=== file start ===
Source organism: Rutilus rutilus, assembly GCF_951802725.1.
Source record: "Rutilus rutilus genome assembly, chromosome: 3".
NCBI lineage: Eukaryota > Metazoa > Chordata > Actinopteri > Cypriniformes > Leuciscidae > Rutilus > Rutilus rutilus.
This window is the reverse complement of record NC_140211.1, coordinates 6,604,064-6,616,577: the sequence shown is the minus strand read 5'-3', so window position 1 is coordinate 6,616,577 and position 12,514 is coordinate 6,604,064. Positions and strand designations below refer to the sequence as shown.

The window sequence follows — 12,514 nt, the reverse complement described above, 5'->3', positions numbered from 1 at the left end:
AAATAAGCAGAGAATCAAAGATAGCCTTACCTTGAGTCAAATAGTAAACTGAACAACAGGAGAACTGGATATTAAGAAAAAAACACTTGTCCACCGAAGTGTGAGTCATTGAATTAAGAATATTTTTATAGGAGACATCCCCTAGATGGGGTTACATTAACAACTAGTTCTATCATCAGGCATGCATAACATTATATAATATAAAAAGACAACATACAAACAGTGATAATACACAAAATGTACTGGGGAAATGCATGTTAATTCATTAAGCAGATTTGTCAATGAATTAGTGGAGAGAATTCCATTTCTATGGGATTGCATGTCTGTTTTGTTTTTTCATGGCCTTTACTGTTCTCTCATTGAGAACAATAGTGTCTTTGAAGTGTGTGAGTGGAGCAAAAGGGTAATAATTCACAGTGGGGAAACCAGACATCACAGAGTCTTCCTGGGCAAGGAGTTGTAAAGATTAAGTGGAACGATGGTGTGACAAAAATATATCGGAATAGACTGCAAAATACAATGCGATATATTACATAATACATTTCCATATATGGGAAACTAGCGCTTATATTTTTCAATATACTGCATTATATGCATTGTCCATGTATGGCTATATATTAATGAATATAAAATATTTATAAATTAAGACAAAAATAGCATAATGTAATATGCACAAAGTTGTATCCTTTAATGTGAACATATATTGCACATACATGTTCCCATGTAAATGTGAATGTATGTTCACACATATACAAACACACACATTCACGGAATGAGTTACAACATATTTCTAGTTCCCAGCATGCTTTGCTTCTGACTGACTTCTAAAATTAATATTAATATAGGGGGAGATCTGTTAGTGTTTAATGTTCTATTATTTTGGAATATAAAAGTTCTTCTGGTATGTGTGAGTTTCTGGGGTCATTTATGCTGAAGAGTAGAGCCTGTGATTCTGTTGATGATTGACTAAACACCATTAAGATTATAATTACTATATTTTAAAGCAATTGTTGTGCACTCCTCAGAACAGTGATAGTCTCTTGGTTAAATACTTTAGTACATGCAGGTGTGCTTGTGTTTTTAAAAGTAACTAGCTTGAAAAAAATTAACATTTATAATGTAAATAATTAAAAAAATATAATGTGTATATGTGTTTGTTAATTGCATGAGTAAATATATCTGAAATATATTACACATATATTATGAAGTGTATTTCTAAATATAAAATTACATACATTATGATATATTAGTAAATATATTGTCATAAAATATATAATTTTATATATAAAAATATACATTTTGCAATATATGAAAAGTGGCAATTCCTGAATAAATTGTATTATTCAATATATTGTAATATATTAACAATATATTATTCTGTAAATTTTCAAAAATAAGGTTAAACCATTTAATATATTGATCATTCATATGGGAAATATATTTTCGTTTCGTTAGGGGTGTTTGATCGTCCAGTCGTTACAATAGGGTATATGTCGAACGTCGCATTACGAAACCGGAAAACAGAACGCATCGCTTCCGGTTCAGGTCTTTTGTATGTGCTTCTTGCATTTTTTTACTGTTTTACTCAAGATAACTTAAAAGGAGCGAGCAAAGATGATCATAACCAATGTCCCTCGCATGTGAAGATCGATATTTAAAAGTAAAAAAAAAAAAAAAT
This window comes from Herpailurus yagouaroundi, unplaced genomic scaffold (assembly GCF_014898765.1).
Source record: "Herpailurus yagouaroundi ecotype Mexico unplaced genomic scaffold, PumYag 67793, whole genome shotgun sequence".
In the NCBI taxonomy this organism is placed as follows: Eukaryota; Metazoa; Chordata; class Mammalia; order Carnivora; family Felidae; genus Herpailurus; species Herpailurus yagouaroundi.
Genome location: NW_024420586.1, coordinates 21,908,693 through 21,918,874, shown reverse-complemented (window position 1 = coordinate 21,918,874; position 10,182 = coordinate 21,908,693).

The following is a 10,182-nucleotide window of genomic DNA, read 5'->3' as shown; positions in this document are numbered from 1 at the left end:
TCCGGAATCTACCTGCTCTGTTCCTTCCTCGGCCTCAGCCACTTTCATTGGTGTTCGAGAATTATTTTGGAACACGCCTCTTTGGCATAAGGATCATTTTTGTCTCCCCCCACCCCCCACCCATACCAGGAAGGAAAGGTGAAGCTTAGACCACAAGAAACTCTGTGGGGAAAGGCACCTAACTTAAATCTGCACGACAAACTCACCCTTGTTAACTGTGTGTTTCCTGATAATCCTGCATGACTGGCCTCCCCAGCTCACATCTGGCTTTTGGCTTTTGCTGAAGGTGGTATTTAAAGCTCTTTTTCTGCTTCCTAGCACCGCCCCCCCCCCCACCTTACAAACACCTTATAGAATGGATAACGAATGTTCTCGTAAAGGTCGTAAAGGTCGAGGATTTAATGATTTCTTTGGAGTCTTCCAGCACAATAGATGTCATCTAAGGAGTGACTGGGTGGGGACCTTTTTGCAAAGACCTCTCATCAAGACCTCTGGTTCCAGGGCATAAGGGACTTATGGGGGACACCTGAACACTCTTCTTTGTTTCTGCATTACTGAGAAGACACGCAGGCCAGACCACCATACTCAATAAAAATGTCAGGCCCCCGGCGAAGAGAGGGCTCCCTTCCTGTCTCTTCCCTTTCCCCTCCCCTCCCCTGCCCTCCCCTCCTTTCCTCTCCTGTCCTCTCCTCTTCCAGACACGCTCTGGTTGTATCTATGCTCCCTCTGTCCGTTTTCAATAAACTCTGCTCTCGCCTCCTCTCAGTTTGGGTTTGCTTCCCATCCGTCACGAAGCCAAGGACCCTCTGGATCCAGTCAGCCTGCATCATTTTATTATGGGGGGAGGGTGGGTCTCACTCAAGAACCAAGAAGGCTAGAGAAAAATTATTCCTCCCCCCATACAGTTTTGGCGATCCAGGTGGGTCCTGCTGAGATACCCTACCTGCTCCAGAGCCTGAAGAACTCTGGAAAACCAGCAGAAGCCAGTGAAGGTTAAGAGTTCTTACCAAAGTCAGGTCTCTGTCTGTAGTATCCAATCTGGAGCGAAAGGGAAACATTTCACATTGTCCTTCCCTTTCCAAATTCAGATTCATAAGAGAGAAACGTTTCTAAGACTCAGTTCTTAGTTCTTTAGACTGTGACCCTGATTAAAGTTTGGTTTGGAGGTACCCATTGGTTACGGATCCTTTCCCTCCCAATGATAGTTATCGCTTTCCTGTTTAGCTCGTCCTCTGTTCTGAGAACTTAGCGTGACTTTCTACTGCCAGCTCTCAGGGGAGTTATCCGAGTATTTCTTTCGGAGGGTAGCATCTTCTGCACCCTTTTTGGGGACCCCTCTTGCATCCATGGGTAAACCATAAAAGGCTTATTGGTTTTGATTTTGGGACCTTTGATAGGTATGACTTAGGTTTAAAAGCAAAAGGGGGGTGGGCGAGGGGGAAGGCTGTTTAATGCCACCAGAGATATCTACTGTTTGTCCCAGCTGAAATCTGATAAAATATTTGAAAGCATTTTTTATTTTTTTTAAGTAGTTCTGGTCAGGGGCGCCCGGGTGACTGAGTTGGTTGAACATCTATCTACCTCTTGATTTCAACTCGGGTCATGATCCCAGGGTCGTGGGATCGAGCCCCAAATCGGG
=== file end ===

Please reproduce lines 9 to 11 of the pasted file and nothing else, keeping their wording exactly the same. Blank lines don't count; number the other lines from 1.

In the NCBI taxonomy this organism is placed as follows: Eukaryota; Metazoa; Chordata; class Mammalia; order Carnivora; family Felidae; genus Herpailurus; species Herpailurus yagouaroundi.
Genome location: NW_024420586.1, coordinates 21,908,693 through 21,918,874, shown reverse-complemented (window position 1 = coordinate 21,918,874; position 10,182 = coordinate 21,908,693).

The following is a 10,182-nucleotide window of genomic DNA, read 5'->3' as shown; positions in this document are numbered from 1 at the left end: